Tag Archives: addiction

30 Day Blog Challenge: Day 10

Day 10: Your views on drugs and alcohol

I’ve talked a little bit before about having grown up with an alcoholic father. Which is where I should stop and give him a shout out for his 24th year of sobriety. But the years he was a drinker definitely screwed up my views on alcohol — how could it not? I didn’t really try drinking until I was 25. I still don’t drink very often. Rich likes to tell me my vice is not having a vice, and it’s true. You know how at the doctor’s office you always have to check the box detailing your alcohol consumption? There’s not an accurate option for me, which would be less than one drink a month (on average). The way this week has been going, though, my monthly quota has already been met and will likely be surpassed.

I joke a lot about drinking or getting drunk. I don’t know if that’s normal for someone who grew up in my situation. I’m guessing it’s a coping mechanism. It lets me show that I’m in control of how much and when I drink, that I don’t routinely grab the nearest bottle when things get too rough or to take the edge off. So what is my view on alcohol? Seeing as how it’s still America’s drug of choice, honestly, if Prohibition made a comeback, I’d be OK with that. Although I would miss having the occasional wine cooler.

As for drugs? I’m not a user of, well, anything. Never have been, never will be. I did try some “magic” brownies once, and I’m glad I never tried pot in college. I would’ve gained the freshman 1500 based on the epic munchies I got; I wanted to basically eat all the food on the planet after those brownies. Then I fell asleep. But did I get some euphoric high, a relaxed feeling, feel the stress melt away, whatever it is pot is supposed to make you feel? No. As for anything harder than that … Narcotic painkillers make me barf. When I’ve had to be on them, it’s been miserable. Doctors would have to prescribe an anti-nausea medicine for me at the same time, which combined with the painkillers would just knock me out for a day. No fun.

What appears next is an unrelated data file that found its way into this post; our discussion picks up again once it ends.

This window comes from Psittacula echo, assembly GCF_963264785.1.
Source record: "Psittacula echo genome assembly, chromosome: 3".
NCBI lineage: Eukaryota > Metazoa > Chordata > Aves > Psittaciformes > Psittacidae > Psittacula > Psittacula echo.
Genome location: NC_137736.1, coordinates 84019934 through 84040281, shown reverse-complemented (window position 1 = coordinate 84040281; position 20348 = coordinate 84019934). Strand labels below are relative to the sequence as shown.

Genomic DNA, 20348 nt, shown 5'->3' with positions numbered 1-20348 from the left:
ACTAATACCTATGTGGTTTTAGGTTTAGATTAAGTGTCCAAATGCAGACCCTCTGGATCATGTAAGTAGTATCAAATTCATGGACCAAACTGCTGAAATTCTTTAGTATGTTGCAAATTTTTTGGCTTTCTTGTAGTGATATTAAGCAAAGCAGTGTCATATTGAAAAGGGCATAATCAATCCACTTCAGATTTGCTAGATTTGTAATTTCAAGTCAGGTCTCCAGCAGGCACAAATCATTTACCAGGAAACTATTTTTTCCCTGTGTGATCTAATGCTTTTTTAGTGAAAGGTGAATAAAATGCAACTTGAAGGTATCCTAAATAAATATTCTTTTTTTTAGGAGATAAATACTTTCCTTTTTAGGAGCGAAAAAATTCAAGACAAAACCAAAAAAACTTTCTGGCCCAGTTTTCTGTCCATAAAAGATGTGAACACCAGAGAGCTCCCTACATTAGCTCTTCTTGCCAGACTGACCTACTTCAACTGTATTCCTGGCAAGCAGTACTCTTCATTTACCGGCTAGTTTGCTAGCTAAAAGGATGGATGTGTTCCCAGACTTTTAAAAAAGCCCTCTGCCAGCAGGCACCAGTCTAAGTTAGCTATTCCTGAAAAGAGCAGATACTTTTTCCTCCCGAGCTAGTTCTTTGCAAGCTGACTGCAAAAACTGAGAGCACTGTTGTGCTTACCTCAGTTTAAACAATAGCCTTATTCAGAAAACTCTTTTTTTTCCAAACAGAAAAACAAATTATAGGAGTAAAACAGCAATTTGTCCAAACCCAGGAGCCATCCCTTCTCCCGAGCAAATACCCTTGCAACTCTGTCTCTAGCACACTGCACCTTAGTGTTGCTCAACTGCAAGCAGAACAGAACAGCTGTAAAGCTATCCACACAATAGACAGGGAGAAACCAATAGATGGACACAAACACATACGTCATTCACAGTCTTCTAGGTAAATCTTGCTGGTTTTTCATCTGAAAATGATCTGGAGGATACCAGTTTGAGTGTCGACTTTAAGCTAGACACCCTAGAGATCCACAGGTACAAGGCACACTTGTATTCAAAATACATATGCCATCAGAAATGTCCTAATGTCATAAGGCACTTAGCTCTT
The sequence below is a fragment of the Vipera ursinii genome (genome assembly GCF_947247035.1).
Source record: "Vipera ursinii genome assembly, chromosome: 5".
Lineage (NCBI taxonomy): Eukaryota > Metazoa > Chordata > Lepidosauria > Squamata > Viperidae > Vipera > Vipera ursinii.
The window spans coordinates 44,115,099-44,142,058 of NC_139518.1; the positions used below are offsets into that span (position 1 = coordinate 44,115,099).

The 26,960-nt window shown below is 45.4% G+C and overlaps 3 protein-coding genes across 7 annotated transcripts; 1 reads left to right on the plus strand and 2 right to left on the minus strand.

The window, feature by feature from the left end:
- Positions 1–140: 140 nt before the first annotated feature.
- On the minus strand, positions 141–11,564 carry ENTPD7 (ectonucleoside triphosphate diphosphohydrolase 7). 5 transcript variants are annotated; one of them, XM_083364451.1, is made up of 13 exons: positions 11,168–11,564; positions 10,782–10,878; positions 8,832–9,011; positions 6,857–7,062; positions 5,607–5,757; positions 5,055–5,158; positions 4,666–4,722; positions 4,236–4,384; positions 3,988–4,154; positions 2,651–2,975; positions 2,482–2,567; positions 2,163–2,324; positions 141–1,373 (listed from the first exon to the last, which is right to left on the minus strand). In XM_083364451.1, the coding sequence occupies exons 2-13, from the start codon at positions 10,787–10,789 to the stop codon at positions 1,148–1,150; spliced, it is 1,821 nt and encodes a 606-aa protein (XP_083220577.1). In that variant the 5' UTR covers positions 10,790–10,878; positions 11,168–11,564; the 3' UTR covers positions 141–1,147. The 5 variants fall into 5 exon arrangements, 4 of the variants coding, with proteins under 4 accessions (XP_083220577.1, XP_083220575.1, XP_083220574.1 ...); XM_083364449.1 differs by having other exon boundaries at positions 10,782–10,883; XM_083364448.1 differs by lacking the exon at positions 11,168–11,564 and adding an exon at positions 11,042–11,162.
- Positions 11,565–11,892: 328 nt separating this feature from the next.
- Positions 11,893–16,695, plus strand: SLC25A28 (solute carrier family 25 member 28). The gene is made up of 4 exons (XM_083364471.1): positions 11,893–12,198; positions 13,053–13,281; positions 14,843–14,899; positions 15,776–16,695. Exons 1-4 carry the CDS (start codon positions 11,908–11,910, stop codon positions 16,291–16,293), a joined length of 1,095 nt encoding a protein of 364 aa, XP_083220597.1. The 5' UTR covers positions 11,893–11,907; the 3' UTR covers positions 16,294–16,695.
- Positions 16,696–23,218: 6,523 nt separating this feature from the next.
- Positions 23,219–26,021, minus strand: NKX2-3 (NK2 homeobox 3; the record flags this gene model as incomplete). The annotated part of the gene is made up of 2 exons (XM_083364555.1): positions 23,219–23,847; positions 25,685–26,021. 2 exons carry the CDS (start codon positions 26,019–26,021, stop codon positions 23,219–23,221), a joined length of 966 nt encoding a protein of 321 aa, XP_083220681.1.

I don’t understand why people turn to drugs when things get so horrible. OK, I do — they want an escape, to numb themselves to whatever is going on, but knowing that the hard stuff like heroin/oxy/cocaine/meth is addictive? Why willingly open yourself up to that kind of addiction? Have I struggled to find coping mechanisms over the years? Absolutely. And I still do, which is where therapy came in handy. Did I want to escape, numb myself to what was going on? Yes. But never once did I think drugs were the answer. Probably because I know the likeliness of addiction thanks to my soused genes.

I have mixed feelings about the legalization of pot. While it doesn’t do anything for me — and I never plan to try smoking it (or anything else, for that matter) — I think it can be used recreationally. I think it does some good for legitimate medical reasons, which it seems like a lot of people can’t claim. But, like with alcohol consumption, I worry about how many people would drive while impaired. And I hate the smell of pot. That was one of the worst things about being in Colorado last summer, walking through clouds of it and trying to shield Coraline from it. It’s enough that I have to deal with regular cigarette smoke when I’m out and about. I don’t want to deal with pot stink, too. But could I live with pot being legalized? I think I could.